A new self-filling water bottle has been invented that can not only serve as a nifty device for long bike tours and races, but could also offer a new method of fresh water collection in parts of the world where groundwater sources are hard to come by.

Developed by industrial designer Kristof Retezar from Austria's University of Applied Arts, the new device - called the 'Fontus' - works best in humid weather, which allows it to condense the moisture in the air into safe, fresh drinking water. Experiments have shown that under the right weather conditions, it can produce 0.5 Litres of water in just under an hour.

"My goal was to create a small, compact and self-sufficient device able to absorb humid air, separate water molecules from air molecules and store water in liquid form in a bottle," says Retezar at the James Dyson Award website.

Retezar says he was inspired to invent the device as something that could be beneficial to some of the 2 billion people in more than 40 countries that live in regions where clean and safe sources of water are scarce. According to the UN, by the year 2030, 47 percent of our global population will be living in areas of high water stress. So he decided to take a 2,000-year-old technology - ancient civilisations from Asia and Central America were some of the first to employ it - that taps into some of the 13,000 kilometres cubed of fresh water held in the Earth's atmosphere. 

Retezar explains how it works at the James Dyson Award website:

In order to achieve condensation, one must cool hot, humid air down. The device has a small cooler installed in its centre called Peltier Element. This cooler is divided in two: When powered by electricity, the upper side cools down and the bottom side gets hot. The more you cool the hot side down, the colder the upper side will get. Consequently, these two sides are separated and isolated from each other.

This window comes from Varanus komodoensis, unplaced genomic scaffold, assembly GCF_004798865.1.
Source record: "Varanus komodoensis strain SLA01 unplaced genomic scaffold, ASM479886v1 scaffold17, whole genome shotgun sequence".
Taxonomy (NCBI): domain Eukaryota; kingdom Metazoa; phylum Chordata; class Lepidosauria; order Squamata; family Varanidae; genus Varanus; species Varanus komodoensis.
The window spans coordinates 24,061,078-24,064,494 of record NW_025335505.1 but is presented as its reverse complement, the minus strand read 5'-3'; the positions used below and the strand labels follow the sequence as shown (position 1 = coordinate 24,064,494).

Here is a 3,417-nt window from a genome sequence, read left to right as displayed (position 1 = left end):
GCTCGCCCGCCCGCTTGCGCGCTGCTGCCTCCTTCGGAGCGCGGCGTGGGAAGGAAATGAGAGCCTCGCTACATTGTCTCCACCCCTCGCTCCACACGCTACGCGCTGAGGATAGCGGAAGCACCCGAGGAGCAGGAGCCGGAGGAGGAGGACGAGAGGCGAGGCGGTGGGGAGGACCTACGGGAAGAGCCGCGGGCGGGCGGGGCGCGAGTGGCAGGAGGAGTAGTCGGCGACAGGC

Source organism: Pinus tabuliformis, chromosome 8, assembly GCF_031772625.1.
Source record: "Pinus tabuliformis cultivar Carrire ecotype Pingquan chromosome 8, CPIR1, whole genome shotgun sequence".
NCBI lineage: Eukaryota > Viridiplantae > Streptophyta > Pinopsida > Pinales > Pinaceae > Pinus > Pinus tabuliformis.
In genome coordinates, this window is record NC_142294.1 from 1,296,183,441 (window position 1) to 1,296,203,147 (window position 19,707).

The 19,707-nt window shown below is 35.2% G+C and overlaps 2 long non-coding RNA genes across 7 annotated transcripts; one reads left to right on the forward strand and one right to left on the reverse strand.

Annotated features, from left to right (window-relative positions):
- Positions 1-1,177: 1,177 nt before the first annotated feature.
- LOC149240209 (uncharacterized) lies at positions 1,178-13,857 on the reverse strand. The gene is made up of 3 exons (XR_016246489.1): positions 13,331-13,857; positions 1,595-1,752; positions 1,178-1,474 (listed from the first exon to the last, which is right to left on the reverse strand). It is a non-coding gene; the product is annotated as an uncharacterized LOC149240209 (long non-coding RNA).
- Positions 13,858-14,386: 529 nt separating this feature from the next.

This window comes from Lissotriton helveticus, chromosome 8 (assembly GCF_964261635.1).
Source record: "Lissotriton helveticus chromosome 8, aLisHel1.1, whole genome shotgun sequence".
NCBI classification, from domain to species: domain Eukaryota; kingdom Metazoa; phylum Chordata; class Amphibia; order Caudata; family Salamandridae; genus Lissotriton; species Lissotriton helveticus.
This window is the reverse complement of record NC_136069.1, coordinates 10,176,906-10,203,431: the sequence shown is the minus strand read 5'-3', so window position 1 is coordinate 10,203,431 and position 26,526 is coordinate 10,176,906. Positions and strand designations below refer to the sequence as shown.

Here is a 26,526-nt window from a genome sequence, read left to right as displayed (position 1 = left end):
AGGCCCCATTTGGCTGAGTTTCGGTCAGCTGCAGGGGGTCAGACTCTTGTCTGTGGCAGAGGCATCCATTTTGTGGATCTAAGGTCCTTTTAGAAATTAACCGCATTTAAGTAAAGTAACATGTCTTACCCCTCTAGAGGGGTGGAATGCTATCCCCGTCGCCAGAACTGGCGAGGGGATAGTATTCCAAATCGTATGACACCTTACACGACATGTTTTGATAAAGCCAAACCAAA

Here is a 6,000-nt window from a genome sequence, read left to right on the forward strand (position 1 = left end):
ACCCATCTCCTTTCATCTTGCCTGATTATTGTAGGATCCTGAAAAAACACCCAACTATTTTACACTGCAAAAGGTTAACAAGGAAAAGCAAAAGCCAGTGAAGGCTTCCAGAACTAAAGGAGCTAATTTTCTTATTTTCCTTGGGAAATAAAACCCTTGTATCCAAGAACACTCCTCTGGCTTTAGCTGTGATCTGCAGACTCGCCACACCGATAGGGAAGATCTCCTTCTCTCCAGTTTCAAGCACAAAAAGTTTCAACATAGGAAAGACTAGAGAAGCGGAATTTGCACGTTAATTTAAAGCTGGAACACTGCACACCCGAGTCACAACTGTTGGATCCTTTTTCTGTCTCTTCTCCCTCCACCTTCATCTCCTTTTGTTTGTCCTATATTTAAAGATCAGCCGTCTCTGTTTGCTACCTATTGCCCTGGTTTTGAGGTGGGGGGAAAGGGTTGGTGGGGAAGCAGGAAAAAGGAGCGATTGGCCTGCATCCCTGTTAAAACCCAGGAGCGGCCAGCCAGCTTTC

The air enters the bottom chamber at a high speed when moving forward with the bike and cools the hot side down. Moreover, when the air enters the upper chamber it is stopped by little walls perforated non-linearly, reducing its speed in order to give the air the needed time to lose its water molecules.

Once the water molecules have been extracted, the droplets flow through a pipe and accumulate in a bottle. This bottle can be easily loosened from its holder for drinking, and any kind of PET 0.5 L bottle will fit.

The Fontus has been entered into the James Dyson Award, which is an annual, international design competition, and a win could provide Retezar with the capital to jettison his design to the market.


Sources: James Dyson Award, DesignBoom